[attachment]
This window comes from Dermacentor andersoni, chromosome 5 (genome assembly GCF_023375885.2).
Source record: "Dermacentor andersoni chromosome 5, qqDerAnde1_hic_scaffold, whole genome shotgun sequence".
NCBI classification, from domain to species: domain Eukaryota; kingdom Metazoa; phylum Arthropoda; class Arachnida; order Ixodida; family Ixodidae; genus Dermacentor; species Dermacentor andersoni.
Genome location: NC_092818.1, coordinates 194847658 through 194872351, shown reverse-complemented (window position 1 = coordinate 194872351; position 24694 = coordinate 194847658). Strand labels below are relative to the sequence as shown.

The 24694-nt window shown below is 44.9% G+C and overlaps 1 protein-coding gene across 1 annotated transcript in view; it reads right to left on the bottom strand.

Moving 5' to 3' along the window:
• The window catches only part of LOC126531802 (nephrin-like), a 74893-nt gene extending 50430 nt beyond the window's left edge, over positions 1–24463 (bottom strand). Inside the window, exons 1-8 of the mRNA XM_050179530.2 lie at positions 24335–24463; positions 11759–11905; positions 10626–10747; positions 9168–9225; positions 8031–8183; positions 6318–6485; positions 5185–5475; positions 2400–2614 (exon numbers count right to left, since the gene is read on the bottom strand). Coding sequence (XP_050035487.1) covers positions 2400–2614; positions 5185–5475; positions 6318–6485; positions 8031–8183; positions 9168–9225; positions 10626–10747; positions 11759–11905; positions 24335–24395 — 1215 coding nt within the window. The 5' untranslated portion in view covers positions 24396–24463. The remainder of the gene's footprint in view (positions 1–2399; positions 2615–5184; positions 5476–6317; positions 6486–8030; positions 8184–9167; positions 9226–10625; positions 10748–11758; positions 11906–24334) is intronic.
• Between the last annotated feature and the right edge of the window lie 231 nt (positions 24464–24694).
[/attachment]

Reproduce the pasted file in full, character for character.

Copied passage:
This window comes from Dermacentor andersoni, chromosome 5 (genome assembly GCF_023375885.2).
Source record: "Dermacentor andersoni chromosome 5, qqDerAnde1_hic_scaffold, whole genome shotgun sequence".
NCBI classification, from domain to species: domain Eukaryota; kingdom Metazoa; phylum Arthropoda; class Arachnida; order Ixodida; family Ixodidae; genus Dermacentor; species Dermacentor andersoni.
Genome location: NC_092818.1, coordinates 194847658 through 194872351, shown reverse-complemented (window position 1 = coordinate 194872351; position 24694 = coordinate 194847658). Strand labels below are relative to the sequence as shown.

The 24694-nt window shown below is 44.9% G+C and overlaps 1 protein-coding gene across 1 annotated transcript in view; it reads right to left on the bottom strand.

Moving 5' to 3' along the window:
• The window catches only part of LOC126531802 (nephrin-like), a 74893-nt gene extending 50430 nt beyond the window's left edge, over positions 1–24463 (bottom strand). Inside the window, exons 1-8 of the mRNA XM_050179530.2 lie at positions 24335–24463; positions 11759–11905; positions 10626–10747; positions 9168–9225; positions 8031–8183; positions 6318–6485; positions 5185–5475; positions 2400–2614 (exon numbers count right to left, since the gene is read on the bottom strand). Coding sequence (XP_050035487.1) covers positions 2400–2614; positions 5185–5475; positions 6318–6485; positions 8031–8183; positions 9168–9225; positions 10626–10747; positions 11759–11905; positions 24335–24395 — 1215 coding nt within the window. The 5' untranslated portion in view covers positions 24396–24463. The remainder of the gene's footprint in view (positions 1–2399; positions 2615–5184; positions 5476–6317; positions 6486–8030; positions 8184–9167; positions 9226–10625; positions 10748–11758; positions 11906–24334) is intronic.
• Between the last annotated feature and the right edge of the window lie 231 nt (positions 24464–24694).